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Iata backs WHO proposals to ensure cross-border travel revival

Issac John /Dubai
issacjohn@khaleejtimes.com Filed on July 15, 2021
Reuters file photo

WHO recommended that governments should not make proof of Covid-19 vaccination as a mandatory condition for entry or exit.


The International Air Transport Association called on states to follow new commonsense, risk-based recommendations from the World Health Organisation aimed at speeding up the revival of global cross-border travel.

Specifically, WHO recommended that governments should not make proof of Covid-19 vaccination as a mandatory condition for entry or exit.

WHO also suggested that measures such as testing and/or quarantine requirements for travellers who are fully vaccinated or have had a confirmed previous Covid-19 infection within the past six months should be avoided.

The global body also urged measures to ensure alternative pathways for unvaccinated individuals through testing so that they are able to travel internationally. The WHO recommends rRT-PCR tests or antigen detection rapid diagnostic tests (Ag-RDTs) for this purpose.

It suggested that authorities should only implement test and/or quarantine measures for international travelers “on a risk-based manner” with policies on testing and quarantine regularly reviewed to ensure they are lifted when no longer necessary.

Willie Walsh, Iata’s director general, said such commonsense, risk-based recommendations from WHO, if followed by states, will allow for international air travel to resume while minimising the chance of importing Covid-19.

“As WHO notes—and as the latest UK testing data proves—international travellers are not a high-risk group in terms of Covid-19. Out of 1.65 million tests carried out on arriving international passengers in the UK since February, only 1.4 per cent was positive for Covid-19. It’s long past time for governments to incorporate data into risk-based decision-making processes for re-opening borders,” said Walsh.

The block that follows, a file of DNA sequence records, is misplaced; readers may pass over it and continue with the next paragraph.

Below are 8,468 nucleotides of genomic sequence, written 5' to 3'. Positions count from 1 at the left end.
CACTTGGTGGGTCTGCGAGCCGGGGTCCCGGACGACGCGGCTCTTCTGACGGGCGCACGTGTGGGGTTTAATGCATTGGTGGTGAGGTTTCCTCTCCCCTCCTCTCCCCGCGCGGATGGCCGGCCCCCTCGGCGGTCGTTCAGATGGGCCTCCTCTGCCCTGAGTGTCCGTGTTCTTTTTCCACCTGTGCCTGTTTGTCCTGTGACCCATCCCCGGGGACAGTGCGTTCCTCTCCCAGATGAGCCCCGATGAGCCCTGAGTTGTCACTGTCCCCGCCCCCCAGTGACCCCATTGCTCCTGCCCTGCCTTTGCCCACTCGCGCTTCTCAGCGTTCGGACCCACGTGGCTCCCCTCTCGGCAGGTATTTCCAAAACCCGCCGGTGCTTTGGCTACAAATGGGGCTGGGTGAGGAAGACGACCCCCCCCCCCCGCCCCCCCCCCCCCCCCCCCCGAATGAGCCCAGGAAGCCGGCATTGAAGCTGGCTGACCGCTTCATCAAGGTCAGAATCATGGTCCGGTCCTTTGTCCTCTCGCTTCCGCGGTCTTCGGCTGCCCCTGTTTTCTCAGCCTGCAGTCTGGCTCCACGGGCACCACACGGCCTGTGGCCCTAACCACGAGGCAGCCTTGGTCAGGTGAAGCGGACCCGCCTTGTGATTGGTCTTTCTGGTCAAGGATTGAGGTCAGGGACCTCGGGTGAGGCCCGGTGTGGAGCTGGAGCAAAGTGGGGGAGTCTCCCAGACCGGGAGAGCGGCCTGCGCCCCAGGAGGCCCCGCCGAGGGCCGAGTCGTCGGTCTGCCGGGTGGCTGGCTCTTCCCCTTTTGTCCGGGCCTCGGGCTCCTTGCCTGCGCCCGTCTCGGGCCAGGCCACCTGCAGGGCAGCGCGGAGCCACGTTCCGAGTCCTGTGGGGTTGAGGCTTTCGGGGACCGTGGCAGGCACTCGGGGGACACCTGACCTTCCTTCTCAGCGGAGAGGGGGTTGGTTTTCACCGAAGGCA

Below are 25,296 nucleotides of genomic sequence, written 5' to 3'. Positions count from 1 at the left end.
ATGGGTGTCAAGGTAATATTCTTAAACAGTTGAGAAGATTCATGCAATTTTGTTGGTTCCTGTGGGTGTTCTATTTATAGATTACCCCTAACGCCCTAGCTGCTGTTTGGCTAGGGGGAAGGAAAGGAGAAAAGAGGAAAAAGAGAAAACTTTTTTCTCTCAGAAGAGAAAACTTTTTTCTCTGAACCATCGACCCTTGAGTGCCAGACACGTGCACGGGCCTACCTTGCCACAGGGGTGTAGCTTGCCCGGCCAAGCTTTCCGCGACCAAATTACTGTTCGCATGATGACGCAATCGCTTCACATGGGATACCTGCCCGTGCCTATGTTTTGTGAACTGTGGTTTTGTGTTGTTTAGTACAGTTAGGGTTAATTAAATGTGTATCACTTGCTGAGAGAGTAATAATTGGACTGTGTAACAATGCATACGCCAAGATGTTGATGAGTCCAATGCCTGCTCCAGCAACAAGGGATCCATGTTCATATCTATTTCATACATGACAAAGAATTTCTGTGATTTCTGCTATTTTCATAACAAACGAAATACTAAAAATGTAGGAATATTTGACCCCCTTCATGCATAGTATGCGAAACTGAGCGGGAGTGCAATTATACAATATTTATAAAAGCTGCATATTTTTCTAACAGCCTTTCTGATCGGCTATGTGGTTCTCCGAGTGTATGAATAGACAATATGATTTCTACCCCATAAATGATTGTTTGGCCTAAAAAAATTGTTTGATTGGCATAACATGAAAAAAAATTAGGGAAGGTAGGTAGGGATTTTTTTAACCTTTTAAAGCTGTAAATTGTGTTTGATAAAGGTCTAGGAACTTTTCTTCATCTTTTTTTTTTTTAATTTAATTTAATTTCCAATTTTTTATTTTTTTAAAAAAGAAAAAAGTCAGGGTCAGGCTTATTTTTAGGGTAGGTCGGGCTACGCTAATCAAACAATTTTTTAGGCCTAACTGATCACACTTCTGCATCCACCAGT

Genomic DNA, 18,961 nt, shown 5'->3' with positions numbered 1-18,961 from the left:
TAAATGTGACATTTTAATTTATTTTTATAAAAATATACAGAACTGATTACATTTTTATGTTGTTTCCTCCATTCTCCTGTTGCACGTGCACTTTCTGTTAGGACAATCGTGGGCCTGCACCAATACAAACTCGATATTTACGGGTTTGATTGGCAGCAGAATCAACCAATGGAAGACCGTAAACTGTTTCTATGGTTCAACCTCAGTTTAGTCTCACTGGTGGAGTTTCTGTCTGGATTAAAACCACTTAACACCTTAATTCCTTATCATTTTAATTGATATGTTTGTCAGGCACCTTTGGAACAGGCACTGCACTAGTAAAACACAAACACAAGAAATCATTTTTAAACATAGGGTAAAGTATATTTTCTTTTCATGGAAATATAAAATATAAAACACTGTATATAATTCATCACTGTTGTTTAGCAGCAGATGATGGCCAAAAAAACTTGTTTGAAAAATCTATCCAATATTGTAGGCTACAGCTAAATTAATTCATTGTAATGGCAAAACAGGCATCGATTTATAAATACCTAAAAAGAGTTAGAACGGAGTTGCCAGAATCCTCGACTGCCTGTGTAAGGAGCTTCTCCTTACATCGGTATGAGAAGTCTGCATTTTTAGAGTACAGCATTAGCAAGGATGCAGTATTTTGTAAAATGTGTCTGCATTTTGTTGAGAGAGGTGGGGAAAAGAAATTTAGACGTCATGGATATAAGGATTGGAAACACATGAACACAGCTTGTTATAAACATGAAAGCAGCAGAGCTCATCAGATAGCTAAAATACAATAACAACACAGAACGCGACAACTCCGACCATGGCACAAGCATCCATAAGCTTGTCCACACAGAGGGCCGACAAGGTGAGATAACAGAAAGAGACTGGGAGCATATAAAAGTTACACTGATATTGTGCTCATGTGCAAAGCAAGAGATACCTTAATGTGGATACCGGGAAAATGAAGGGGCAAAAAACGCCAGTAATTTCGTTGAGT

WHO also called on states to communicate “in a timely and adequate manner” any changes to international health-related measures and requirements. “Consumers face a maze of confusing, uncoordinated and fast-changing border entry rules that discourage them from traveling, causing economic hardship across those employed in the travel and tourism sector. According to our latest passenger survey, 70 per cent of recent travelers thought the rules were a challenge to understand,” said Walsh.

“The pandemic has put more than 46 million jobs, normally supported by aviation, at risk. By incorporating these latest WHO recommendations into their border opening strategies, states can begin to reverse the economic damage of the past 18 months and put the world on the road to recovery,” said Walsh.

Iata warned that the reliance on taxation as the solution for cutting aviation emissions in the EU’s ‘Fit for 55’ proposal is counter-productive to the goal of sustainable aviation. EU policy needs to support practical emission reduction measures such as incentives for Sustainable Aviation Fuels (SAF) and modernization of air traffic management.

“To reduce emissions, we need governments to implement a constructive policy framework that, most immediately, focuses on production incentives for SAF and delivering the Single European Sky,” said Walsh.

“Aviation’s near-term vision is to provide sustainable, affordable air transport for all European citizens with SAF-powered fleets, operating with efficient air traffic management. We should all be worried that the EU’s big idea to decarbonize aviation is making jet fuel more expensive through tax. That will not get us to where we need to be. Taxation will destroy jobs. Incentivizing SAF will improve energy independence and create sustainable jobs. The focus must be on encouraging the production of SAF, and delivering the Single European Sky,” said Walsh. — issacjohn@khaleejtimes.com

author

Issac John

Editorial Director of Khaleej Times, is a well-connected Indian journalist and an economic and financial commentator. He has been in the UAE's mainstream journalism for 35 years, including 23 years with Khaleej Times. A post-graduate in English and graduate in economics, he has won over two dozen awards. Acclaimed for his authentic and insightful analysis of global and regional businesses and economic trends, he is respected for his astute understanding of the local business scene.





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